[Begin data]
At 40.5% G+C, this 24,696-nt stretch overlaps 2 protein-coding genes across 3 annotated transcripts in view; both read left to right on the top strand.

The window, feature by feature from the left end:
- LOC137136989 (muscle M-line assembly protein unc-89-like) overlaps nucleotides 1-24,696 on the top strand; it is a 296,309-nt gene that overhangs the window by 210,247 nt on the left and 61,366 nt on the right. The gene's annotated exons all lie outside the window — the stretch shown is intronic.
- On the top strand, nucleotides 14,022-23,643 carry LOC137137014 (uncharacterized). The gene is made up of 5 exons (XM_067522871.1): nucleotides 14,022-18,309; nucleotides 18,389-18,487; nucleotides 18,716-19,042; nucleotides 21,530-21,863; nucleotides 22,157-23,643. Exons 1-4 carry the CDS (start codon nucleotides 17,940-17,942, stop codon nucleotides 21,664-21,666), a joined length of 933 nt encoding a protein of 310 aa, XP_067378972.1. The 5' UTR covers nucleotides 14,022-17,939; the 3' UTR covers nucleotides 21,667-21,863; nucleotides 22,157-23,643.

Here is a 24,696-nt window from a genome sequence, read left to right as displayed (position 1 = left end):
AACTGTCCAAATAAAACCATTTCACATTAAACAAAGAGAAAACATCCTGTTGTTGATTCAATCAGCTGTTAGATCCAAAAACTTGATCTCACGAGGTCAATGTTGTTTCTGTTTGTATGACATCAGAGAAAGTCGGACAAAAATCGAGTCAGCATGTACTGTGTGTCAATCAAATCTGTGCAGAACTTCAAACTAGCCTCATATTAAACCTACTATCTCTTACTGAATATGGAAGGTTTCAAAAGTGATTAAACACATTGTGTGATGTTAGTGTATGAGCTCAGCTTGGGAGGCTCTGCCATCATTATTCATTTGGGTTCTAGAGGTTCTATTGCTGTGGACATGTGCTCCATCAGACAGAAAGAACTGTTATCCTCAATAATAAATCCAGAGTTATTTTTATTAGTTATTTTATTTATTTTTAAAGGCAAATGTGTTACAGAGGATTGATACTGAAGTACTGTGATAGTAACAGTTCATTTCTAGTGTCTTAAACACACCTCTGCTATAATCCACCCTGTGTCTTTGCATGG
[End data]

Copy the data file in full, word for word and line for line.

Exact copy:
At 40.5% G+C, this 24,696-nt stretch overlaps 2 protein-coding genes across 3 annotated transcripts in view; both read left to right on the top strand.

The window, feature by feature from the left end:
- LOC137136989 (muscle M-line assembly protein unc-89-like) overlaps nucleotides 1-24,696 on the top strand; it is a 296,309-nt gene that overhangs the window by 210,247 nt on the left and 61,366 nt on the right. The gene's annotated exons all lie outside the window — the stretch shown is intronic.
- On the top strand, nucleotides 14,022-23,643 carry LOC137137014 (uncharacterized). The gene is made up of 5 exons (XM_067522871.1): nucleotides 14,022-18,309; nucleotides 18,389-18,487; nucleotides 18,716-19,042; nucleotides 21,530-21,863; nucleotides 22,157-23,643. Exons 1-4 carry the CDS (start codon nucleotides 17,940-17,942, stop codon nucleotides 21,664-21,666), a joined length of 933 nt encoding a protein of 310 aa, XP_067378972.1. The 5' UTR covers nucleotides 14,022-17,939; the 3' UTR covers nucleotides 21,667-21,863; nucleotides 22,157-23,643.

Here is a 24,696-nt window from a genome sequence, read left to right as displayed (position 1 = left end):
AACTGTCCAAATAAAACCATTTCACATTAAACAAAGAGAAAACATCCTGTTGTTGATTCAATCAGCTGTTAGATCCAAAAACTTGATCTCACGAGGTCAATGTTGTTTCTGTTTGTATGACATCAGAGAAAGTCGGACAAAAATCGAGTCAGCATGTACTGTGTGTCAATCAAATCTGTGCAGAACTTCAAACTAGCCTCATATTAAACCTACTATCTCTTACTGAATATGGAAGGTTTCAAAAGTGATTAAACACATTGTGTGATGTTAGTGTATGAGCTCAGCTTGGGAGGCTCTGCCATCATTATTCATTTGGGTTCTAGAGGTTCTATTGCTGTGGACATGTGCTCCATCAGACAGAAAGAACTGTTATCCTCAATAATAAATCCAGAGTTATTTTTATTAGTTATTTTATTTATTTTTAAAGGCAAATGTGTTACAGAGGATTGATACTGAAGTACTGTGATAGTAACAGTTCATTTCTAGTGTCTTAAACACACCTCTGCTATAATCCACCCTGTGTCTTTGCATGG